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Tudors in United Kingdom

British Political and Social Thought: Division of Power Under the Tudors

Introduction to Tudors

In the 16th century the ruling Tudor monarchy increased the level of cooperation among royalty, local aristocrats, and wealthy merchants. Although the Tudors maintained their belief in the divine right of kings-the doctrine that rulers derive their right to rule directly from God-they demonstrated an unprecedented willingness to share power with the elites of the realm. Division of power in England dated back to the Magna Carta, sealed in 1215 by King John, which decreed that the king’s nobles must be consulted over issues of taxation. In the late 16th century Queen Elizabeth I shared authority and actively sought guidance from the British Parliament. At that time Parliament consisted of the House of Lords, representing landed aristocrats, and the House of Commons, representing the wealthy commercial classes. In cooperation with Parliament, the Tudors established a mixed constitution, a set of rules both formal and informal that regulated the workings of government. The British constitution differs from the constitutions of the United States and many other nations because it is not a single document; instead it is a complex collection of acts of Parliament, judicial rulings, statutes, and conventions.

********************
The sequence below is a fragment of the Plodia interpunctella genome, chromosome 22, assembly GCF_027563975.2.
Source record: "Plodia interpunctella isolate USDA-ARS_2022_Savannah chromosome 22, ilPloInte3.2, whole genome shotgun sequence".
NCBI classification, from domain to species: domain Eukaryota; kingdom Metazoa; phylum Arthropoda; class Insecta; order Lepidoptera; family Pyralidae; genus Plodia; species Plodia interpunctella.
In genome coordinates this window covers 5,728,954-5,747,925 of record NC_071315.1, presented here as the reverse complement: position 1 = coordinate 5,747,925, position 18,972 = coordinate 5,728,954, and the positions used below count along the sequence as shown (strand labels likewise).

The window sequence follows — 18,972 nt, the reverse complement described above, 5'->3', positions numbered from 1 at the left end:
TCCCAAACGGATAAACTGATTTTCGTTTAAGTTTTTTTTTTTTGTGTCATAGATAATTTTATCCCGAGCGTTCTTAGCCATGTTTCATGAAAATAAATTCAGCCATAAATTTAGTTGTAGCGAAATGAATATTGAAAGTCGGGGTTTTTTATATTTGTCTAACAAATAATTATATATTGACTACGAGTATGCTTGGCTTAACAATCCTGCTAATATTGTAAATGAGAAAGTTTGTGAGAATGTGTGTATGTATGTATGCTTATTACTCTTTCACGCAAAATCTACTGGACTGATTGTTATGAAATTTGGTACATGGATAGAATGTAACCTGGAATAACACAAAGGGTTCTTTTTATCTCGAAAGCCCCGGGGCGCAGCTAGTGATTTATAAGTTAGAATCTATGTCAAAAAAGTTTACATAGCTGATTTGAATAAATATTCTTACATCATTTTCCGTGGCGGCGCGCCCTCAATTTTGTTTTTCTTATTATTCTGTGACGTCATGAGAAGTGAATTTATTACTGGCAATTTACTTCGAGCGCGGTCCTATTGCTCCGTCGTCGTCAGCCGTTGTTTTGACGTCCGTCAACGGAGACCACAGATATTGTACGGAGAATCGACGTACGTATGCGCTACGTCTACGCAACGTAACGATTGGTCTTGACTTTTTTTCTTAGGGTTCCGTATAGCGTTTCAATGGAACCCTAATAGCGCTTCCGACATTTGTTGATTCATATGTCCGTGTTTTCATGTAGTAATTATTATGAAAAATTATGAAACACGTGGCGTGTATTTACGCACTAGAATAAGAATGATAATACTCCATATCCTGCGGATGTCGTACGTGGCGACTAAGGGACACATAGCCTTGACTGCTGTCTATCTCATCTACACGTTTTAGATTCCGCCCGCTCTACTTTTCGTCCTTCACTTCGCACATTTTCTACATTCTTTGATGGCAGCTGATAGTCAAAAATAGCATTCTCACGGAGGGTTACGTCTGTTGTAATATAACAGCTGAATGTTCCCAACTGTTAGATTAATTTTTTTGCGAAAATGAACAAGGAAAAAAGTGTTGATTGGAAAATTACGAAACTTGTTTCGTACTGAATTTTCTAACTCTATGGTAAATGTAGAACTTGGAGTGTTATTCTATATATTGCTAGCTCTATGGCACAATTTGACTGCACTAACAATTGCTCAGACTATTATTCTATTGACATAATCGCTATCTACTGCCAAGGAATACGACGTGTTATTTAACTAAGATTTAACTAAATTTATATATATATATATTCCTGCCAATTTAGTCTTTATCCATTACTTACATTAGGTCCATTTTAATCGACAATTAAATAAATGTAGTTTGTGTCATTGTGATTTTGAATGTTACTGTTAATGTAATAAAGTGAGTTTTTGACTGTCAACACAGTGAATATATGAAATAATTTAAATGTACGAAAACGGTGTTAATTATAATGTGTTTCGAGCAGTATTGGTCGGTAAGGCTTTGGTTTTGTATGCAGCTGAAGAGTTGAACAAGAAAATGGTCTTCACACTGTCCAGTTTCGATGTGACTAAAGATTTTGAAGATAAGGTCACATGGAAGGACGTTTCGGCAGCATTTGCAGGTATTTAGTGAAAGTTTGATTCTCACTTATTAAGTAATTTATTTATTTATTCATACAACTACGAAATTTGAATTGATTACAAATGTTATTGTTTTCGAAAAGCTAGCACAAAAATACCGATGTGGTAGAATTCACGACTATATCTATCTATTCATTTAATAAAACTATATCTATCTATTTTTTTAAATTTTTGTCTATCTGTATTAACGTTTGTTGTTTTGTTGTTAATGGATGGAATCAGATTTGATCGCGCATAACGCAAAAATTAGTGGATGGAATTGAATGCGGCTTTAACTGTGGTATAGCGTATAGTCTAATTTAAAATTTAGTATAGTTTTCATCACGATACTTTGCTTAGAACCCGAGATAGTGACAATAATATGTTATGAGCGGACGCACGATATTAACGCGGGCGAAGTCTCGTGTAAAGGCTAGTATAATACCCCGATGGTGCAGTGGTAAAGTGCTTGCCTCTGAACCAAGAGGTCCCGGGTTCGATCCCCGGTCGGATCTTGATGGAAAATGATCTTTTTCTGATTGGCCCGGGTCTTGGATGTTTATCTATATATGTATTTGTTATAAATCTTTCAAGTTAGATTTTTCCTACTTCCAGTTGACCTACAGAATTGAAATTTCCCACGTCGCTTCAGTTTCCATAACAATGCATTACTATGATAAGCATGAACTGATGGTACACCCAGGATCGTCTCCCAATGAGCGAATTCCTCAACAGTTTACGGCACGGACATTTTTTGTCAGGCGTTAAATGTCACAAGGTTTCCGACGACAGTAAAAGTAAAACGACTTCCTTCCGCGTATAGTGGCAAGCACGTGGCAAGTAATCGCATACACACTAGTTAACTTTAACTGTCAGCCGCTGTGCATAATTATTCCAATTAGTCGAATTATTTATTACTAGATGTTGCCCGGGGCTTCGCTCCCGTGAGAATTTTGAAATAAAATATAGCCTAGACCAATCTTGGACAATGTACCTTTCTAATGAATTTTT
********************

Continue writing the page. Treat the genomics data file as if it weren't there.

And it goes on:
The British constitution, as it evolved under the Tudors, established that power would be shared among the monarchy, the aristocracy, and the wealthy commercial class. In the religious realm the Tudors compromised as well. They followed the Protestant break from the Roman Catholic Church and established Anglicanism as the national Church of England. Anglicanism maintained many features of Catholicism, such as a hierarchical clergy presided over by archbishops and bishops, but it included some important differences from Catholicism, such as allowing Anglican priests to marry.” (1)

Resources

Notes and References

  • Information about Tudors in the Encarta Online Encyclopedia
  • Guide to Tudors



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    • Article Name: Tudors
    • Author: Danny W.
    • Description: British Political and Social Thought: Division of Power Under the Tudors Introduction to Tudors In the 16th century the [...]

    This entry was last updated: May 29, 2015

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